after extra time
Leicester City 1 Middlesbrough 1
Juninho stood alone, a Boro scarf around his neck, a Brazilian flag on his shoulder, still struggling to believe what he had seen. The Coca-Cola Cup final had just finished and the little Brazilian bore the disbelieving look of a man robbed of something precious.
Middlesbrough did not lose yesterday's final, it just felt like it. Leading through Fabrizio Ravanelli's goal after four minutes of extra time, they were shattered by Emile Heskey's scrambled equaliser two minutes from the end.
It was a dramatic finale to an ordinary game but it was nothing new for Leicester. At Wembley 10 months ago, in the promotion play-off final, they left it even later before Steve Claridge defeated Crystal Palace. No team, not even Wimbledon, can best this club for heart.
Middlesbrough certainly cannot: their galaxy of foreign stars all disappointed. Ravanelli may have scored but he missed two fine chances and, like Emerson - a curious man of the match - spent too much time complaining. Mikkel Beck was simply anonymous while Juninho took too long to make an impact.
Some will say the poor quality of this game is another argument for scrubbing the competition. They may not recall that the last FA Cup final, featuring the two biggest names in the game, was even worse. The pleasure both sets of fans derived from simply being at Wembley justified the League Cup's continued existence.
The replay is at Hillsbrough on 16 April. Before then Boro have pressing League business to attend to. Coventry's unexpected victory at Anfield yesterday has dropped them back into the relegation zone. Instead of returning home last night dreaming of Europe, they had the Nationwide League on their minds.
There was much else for Middlesbrough to ponder. Only in extra time, when Leicester tired, did their superior quality show. That moment after the match was one of the few occasions Juninho had been alone all afternoon. Pontus Kaamark, Leicester's Swedish international defender, never left his shoulder during the game.
For understandable reasons Martin O'Neill, the Leicester manager, had set out to stop Middlesbrough first and hope to nick something at the other end. Mike Whitlow came in to make up a flat back four, Heskey dropped deep on the left to make a midfield four, and Kaamark watched Juninho.
This nullified Middlesbrough but it also left Leicester's attack bereft of pace, and Steve Claridge without a partner. Add a referee, Martin Bodenham, who allowed all manner of checks and holds to go unpunished in the mistaken belief it would help the game flow, and you had a soporific first half. The only incident of note was a wide shot by Ravanelli after a neat dribble. Even the supporters, so vibrant at the start, had fallen silent.
It had to get better in the second period. Fortunately it did. With Heskey pushed further forward Leicester now had a threat and Middlesbrough more space. In addition, Kaamark, having been booked after 37 minutes for fouling Juninho, now had to be more careful in his marking.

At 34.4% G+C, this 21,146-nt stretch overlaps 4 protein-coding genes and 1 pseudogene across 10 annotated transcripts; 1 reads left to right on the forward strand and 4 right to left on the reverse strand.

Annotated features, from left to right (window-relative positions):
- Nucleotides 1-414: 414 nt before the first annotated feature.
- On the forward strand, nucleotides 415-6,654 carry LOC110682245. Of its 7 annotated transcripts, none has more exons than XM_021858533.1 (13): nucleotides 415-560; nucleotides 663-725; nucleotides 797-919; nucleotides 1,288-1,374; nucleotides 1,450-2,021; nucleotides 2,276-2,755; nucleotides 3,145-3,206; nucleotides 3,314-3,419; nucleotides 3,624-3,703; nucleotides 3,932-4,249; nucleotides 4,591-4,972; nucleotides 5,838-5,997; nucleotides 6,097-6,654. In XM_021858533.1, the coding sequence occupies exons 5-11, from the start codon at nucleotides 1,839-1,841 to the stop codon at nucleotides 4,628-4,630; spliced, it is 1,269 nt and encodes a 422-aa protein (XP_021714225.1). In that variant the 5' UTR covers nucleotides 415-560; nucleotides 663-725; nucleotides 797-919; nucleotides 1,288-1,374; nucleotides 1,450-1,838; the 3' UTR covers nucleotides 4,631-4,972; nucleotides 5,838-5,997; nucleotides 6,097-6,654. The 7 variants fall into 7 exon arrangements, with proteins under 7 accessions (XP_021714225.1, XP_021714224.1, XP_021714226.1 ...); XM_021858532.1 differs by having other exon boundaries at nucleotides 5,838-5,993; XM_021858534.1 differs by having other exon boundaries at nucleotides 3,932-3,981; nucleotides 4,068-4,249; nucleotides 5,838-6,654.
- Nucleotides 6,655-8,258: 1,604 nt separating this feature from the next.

It took just six minutes for Middlesbrough to press but Leicester's defence was equal to the challenge. Whitlow made a crucial tackle on Juninho, Steve Walsh headed clear from Ravanelli then steered Nigel Pearson's goal-bound shot wide. Led by the inspirational Walsh, they covered for each other throughout with a succession of key tackles and blocks.
They also launched a few attacks of their own, with Mark Schwarzer having to make his first save, from Whitlow's header, after 57 minutes. Six minutes later Heskey rose to Garry Parker's free-kick and bounced a header off the bar but, in between, Kaamark had made a magnificent headed clearance as Juninho closed in on Ravanelli's cross.
With 13 minutes remaining, Ravanelli almost scored. Taking advantage of the temporary absence of Spencer Prior, who was being treated on the touchline, he glanced Craig Hignett's cross on to the far post. Prior returned and almost gifted Hignett a goal, but Kasey Keller reacted quickly to block. It was his first real save, an indication of the quality of Leicester's defending.
Middlesbrough had gradually taken over as Leicester's legs grew heavy and, as the game moved into extra time, they penned City back. They should have scored after two minutes, but Beck's cross again fell to Ravanelli's weak right foot. Two minutes later a chance finally came to his left. Juninho danced into the box and, though Neil Lennon halted him, the ball rolled to Ravanelli. Boom, the silver fox thumped in his 11th goal of the competition.
The running foxes kept running. Mark Robins came on, Walsh was pushed into attack. With two minutes left he headed Robins' cross back across goal to Heskey, who headed against the bar. He, Claridge and a clutch of defenders dived in for the loose ball and Heskey got the crucial touch.
Goals: Ravanelli (94) 0-1; Heskey (118) 1-1.
Leicester City (4-5-1): Keller; Grayson, Prior, Walsh, Whitlow (Robins, 105); Lennon, Parker, Kaamark, Izzet (Taylor, 107), Heskey; Claridge. Substitutes not used: Poole (gk).
Middlesbrough (4-4-2): Schwarzer; Cox, Pearson, Festa, Fleming; Hignett, Emerson, Mustoe, Juninho; Ravanelli, Beck. Substitutes not used: Vickers, Moore, Blackmore.
Referee: M Bodenham (Cornwall).
Bookings: Leicester City Kaamark, Grayson, Prior, Heskey; Middlesbrough Beck, Juninho, Cox.
Man of the match: Walsh. Attendance: 76,757.